Maricopa County ballots from the 2020 general election are examined and recounted by contractors hired by the Arizona Senate in an audit at the Veterans Memorial Coliseum in Phoenix on May 24, 2021. Photo by David Wallace | Arizona Republic / pool photo
U.S. Attorney General Merrick Garland warned states that may be thinking about emulating Arizona’s self-styled election audit or enacting new voting restrictions based on dubious fraud claims that a newly beefed up civil rights division at the Department of Justice will have its eye on them.
Republican lawmakers from various states have been touring Veterans Memorial Coliseum in recent days to get a first-hand look at the recount and review of the 2020 general election in Maricopa County that has been underway since late April, and many are proposing similar audits in their own states.
Garland said on Friday that the Justice Department will scrutinize any such audits to ensure they’re following federal laws prohibiting voter intimidation and requiring the protection of ballots and other election records. The department will also publish guidance explaining which federal civil and criminal laws apply to future post-election audits.
The attorney general said similar scrutiny will be applied to any laws that states might pass to restrict access to voting, which could have ramifications for Arizona if state lawmakers seek to pass such legislation in response to the purported findings of the audit. Garland announced that he’s doubling the number of attorneys in DOJ’s civil rights division who are responsible for protecting voting rights.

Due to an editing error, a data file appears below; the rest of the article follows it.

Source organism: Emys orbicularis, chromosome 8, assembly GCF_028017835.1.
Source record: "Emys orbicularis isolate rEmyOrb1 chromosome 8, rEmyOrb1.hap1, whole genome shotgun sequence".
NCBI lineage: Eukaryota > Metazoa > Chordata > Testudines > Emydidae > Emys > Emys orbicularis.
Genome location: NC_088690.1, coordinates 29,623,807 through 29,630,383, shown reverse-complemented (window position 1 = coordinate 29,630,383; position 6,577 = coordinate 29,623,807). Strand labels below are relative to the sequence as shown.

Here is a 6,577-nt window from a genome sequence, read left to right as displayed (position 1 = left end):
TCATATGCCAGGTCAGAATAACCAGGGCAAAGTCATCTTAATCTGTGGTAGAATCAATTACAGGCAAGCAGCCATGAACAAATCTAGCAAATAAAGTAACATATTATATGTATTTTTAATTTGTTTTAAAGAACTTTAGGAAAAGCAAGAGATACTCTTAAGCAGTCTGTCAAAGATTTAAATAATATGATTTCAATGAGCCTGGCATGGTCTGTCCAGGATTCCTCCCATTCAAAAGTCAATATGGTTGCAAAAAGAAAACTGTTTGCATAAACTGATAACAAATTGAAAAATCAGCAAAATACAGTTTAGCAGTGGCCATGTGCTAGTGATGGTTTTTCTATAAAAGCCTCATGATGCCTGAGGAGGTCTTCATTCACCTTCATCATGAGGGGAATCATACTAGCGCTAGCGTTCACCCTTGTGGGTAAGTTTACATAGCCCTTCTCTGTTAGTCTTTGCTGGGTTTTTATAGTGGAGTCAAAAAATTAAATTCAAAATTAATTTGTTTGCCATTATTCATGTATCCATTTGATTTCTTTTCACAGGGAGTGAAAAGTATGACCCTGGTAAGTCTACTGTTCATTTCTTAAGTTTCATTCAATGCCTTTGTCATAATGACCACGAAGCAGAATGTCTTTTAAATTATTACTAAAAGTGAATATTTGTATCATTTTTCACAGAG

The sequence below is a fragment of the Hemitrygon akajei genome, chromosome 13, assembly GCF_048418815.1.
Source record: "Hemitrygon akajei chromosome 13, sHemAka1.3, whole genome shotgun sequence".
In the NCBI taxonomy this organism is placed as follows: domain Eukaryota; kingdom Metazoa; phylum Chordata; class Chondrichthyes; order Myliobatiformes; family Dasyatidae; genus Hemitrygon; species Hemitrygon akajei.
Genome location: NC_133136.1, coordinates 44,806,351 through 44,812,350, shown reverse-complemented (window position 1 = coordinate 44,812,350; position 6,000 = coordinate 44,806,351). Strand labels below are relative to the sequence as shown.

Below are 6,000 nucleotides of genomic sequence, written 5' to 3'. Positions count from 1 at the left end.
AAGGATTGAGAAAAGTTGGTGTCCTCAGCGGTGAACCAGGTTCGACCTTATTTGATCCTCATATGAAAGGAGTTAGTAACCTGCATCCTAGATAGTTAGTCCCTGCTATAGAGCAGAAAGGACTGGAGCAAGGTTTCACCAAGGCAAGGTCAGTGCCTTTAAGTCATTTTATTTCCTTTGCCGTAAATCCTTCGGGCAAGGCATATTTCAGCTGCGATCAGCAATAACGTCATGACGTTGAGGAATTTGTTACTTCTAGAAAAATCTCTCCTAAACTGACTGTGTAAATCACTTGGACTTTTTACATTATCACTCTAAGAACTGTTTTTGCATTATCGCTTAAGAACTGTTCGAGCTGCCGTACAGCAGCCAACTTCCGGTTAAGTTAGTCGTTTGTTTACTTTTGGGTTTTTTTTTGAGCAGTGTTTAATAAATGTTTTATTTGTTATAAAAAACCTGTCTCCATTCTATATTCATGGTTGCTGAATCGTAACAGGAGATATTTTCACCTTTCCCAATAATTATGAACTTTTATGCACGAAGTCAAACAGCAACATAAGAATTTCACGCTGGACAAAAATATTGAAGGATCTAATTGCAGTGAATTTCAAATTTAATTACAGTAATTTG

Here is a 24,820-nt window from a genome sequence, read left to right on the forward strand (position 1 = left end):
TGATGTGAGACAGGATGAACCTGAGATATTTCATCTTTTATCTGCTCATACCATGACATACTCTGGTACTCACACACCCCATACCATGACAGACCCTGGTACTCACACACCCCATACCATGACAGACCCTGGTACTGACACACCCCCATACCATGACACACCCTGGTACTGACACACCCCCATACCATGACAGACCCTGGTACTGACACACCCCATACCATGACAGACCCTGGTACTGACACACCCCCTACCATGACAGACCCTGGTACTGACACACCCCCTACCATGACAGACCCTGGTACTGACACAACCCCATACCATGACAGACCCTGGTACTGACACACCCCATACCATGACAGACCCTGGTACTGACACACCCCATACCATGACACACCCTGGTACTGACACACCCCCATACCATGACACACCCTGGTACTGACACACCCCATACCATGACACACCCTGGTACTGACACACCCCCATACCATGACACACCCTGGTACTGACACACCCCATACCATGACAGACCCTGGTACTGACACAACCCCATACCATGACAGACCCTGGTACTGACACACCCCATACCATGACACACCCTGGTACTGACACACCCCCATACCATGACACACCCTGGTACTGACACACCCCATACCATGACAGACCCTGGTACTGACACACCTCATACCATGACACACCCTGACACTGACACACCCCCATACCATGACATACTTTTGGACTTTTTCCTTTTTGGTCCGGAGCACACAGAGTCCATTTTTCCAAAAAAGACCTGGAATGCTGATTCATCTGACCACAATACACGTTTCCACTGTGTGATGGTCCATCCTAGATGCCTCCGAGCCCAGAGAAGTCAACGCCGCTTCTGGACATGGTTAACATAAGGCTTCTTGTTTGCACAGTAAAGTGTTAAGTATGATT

“Many of the justifications proffered in support of these post-election audits and restrictions on voting have relied on assertions of material vote fraud in the 2020 election that have been refuted by law enforcement and intelligence agencies, of both this administration and the previous one, as well as by every court, federal and state, that has considered them,” Garland said in his speech at the Justice Department.
DOJ already warned Arizona about possible violations of federal law stemming from its audit. In a May 5 letter, an attorney from the department’s civil rights division said the audit’s handling of ballots could violate federal laws requiring the preservation of election records. And plans to visit voters’ homes to investigate “voter registrations that did not make sense” and to review peoples’ voting history in at least three precincts “with a high number of anomalies” could run afoul of voter intimidation prohibitions in the Voting Rights Act.
In response, Senate President Karen Fann, who ordered the audit and hired the team that is conducting it, told DOJ that she had called off those plans. Fann told the Arizona Mirror on Friday that those plans were still on hiatus.
Fann declined to respond to Garland’s comments.
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